What are weeds?
There are over 1,600 plant species that have been identified as weeds in New South Wales. A weed is a plant growing where it is not wanted. Weeds can move into ecosystems where they have not previously existed and typically grow and reproduce rapidly. Weeds are invasive plants and are most often introduced species.
Weeds can thrive and persist in many different environments, from urban and rural areas to deserts, bushland, alpine, coastal and ocean habitats.
Why are weeds a problem?
Weeds pose a serious threat to our environment and farming industries. They can harm native plants and animals, natural landscapes, water catchments and agriculture and can impact the economy, human health and recreational activities.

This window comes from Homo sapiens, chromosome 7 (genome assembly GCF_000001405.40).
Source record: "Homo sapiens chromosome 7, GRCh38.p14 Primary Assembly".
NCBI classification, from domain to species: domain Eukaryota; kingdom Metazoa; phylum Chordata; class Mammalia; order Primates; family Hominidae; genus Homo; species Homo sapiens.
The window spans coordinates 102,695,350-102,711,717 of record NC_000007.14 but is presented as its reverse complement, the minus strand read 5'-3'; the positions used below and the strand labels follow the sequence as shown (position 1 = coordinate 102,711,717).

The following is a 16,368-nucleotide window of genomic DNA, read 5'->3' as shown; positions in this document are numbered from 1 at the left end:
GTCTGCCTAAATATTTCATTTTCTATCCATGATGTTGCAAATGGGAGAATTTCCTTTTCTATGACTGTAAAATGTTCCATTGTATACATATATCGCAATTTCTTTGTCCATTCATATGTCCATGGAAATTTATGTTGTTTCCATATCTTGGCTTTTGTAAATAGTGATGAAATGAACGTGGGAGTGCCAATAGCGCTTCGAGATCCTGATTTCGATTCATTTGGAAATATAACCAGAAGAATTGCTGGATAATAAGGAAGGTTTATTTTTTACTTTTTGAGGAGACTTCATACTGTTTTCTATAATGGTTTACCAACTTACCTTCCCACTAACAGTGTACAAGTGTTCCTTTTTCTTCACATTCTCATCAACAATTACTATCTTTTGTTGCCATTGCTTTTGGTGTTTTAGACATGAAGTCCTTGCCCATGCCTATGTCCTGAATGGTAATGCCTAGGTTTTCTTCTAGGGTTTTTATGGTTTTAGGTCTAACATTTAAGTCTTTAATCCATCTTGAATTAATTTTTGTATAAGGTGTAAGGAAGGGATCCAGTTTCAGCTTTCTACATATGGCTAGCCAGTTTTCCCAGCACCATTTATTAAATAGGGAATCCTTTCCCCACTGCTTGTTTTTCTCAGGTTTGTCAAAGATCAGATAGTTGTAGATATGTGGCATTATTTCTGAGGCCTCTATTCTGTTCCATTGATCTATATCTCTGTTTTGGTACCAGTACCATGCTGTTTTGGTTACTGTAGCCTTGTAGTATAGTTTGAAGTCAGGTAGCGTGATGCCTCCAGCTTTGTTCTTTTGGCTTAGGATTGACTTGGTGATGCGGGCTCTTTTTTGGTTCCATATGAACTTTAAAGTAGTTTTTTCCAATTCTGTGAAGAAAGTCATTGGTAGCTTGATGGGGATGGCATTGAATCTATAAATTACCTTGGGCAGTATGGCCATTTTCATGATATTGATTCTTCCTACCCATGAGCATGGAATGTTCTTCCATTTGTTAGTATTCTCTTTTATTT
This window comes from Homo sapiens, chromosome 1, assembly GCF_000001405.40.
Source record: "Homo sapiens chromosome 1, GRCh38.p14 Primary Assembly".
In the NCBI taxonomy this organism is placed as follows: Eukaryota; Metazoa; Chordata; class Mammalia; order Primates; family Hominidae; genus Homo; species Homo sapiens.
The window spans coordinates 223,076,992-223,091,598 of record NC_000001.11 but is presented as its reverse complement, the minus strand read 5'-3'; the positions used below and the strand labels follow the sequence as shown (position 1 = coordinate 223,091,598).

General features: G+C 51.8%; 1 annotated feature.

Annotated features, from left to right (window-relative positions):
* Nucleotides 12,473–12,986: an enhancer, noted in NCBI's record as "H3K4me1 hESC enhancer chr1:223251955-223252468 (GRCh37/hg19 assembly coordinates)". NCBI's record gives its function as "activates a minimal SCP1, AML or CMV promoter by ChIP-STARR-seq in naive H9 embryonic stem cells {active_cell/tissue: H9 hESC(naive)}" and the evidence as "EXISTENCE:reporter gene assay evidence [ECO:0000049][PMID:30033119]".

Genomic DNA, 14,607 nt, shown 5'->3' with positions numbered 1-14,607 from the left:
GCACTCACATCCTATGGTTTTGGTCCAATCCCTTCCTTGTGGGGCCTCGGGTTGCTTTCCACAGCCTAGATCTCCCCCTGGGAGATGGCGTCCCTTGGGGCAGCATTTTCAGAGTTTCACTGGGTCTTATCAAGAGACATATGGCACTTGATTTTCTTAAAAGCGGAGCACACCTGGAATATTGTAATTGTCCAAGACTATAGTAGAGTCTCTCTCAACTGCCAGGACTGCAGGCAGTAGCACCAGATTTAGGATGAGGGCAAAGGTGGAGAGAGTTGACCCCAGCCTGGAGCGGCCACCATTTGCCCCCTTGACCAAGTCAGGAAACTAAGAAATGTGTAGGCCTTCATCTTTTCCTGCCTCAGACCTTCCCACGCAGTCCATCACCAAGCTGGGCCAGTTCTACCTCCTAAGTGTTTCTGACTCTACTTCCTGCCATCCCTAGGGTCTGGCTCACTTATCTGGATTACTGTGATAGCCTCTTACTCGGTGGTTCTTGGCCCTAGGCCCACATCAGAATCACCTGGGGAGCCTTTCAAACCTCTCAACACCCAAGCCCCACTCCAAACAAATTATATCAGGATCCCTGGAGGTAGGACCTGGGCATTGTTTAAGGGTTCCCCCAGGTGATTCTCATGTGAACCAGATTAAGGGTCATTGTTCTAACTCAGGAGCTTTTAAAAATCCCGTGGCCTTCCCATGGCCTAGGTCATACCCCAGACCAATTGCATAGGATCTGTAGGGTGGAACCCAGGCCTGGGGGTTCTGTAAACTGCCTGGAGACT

Environmental weeds threaten the biodiversity of our native plants and animals by:
- reducing the diversity and abundance of native species
- upsetting the balance of natural ecosystems.
Weeds compete with native plant species for nutrients, water, sunlight and space. They can form dense areas of vegetation that shade and smother native species and may alter key environmental events such as the frequency of fire. This can threaten both native plants and the animals that rely on them for food and shelter.
Weed infestations can also reduce the aesthetic appeal of our natural environment for public recreation and appreciation and impact production land where they may reduce agricultural output.